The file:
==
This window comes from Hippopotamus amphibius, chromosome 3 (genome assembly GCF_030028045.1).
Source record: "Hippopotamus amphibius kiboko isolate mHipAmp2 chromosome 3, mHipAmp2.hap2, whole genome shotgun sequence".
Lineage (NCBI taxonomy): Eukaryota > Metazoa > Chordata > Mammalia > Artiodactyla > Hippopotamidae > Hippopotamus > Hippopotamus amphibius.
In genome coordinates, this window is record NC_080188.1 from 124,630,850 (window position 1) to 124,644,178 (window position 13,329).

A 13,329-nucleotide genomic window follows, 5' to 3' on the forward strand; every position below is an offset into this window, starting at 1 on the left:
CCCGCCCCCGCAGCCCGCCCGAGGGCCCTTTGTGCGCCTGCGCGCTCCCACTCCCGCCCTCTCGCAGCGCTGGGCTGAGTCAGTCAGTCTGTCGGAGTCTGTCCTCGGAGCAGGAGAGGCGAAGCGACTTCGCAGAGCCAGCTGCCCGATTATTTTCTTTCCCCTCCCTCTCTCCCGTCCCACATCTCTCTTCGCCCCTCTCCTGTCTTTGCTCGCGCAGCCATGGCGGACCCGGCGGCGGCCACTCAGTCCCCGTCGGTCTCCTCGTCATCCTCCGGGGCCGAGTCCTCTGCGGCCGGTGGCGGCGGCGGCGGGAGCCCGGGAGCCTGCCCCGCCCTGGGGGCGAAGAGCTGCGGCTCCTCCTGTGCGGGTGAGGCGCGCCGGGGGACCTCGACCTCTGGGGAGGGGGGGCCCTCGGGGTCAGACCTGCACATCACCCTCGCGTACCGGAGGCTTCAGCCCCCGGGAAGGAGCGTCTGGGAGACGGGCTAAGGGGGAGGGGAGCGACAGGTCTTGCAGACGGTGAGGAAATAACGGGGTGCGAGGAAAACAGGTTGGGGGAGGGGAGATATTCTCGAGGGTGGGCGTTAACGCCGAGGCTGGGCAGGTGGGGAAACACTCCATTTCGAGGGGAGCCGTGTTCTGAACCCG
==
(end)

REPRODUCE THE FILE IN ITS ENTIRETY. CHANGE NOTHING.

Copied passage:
This window comes from Hippopotamus amphibius, chromosome 3 (genome assembly GCF_030028045.1).
Source record: "Hippopotamus amphibius kiboko isolate mHipAmp2 chromosome 3, mHipAmp2.hap2, whole genome shotgun sequence".
Lineage (NCBI taxonomy): Eukaryota > Metazoa > Chordata > Mammalia > Artiodactyla > Hippopotamidae > Hippopotamus > Hippopotamus amphibius.
In genome coordinates, this window is record NC_080188.1 from 124,630,850 (window position 1) to 124,644,178 (window position 13,329).

A 13,329-nucleotide genomic window follows, 5' to 3' on the forward strand; every position below is an offset into this window, starting at 1 on the left:
CCCGCCCCCGCAGCCCGCCCGAGGGCCCTTTGTGCGCCTGCGCGCTCCCACTCCCGCCCTCTCGCAGCGCTGGGCTGAGTCAGTCAGTCTGTCGGAGTCTGTCCTCGGAGCAGGAGAGGCGAAGCGACTTCGCAGAGCCAGCTGCCCGATTATTTTCTTTCCCCTCCCTCTCTCCCGTCCCACATCTCTCTTCGCCCCTCTCCTGTCTTTGCTCGCGCAGCCATGGCGGACCCGGCGGCGGCCACTCAGTCCCCGTCGGTCTCCTCGTCATCCTCCGGGGCCGAGTCCTCTGCGGCCGGTGGCGGCGGCGGCGGGAGCCCGGGAGCCTGCCCCGCCCTGGGGGCGAAGAGCTGCGGCTCCTCCTGTGCGGGTGAGGCGCGCCGGGGGACCTCGACCTCTGGGGAGGGGGGGCCCTCGGGGTCAGACCTGCACATCACCCTCGCGTACCGGAGGCTTCAGCCCCCGGGAAGGAGCGTCTGGGAGACGGGCTAAGGGGGAGGGGAGCGACAGGTCTTGCAGACGGTGAGGAAATAACGGGGTGCGAGGAAAACAGGTTGGGGGAGGGGAGATATTCTCGAGGGTGGGCGTTAACGCCGAGGCTGGGCAGGTGGGGAAACACTCCATTTCGAGGGGAGCCGTGTTCTGAACCCG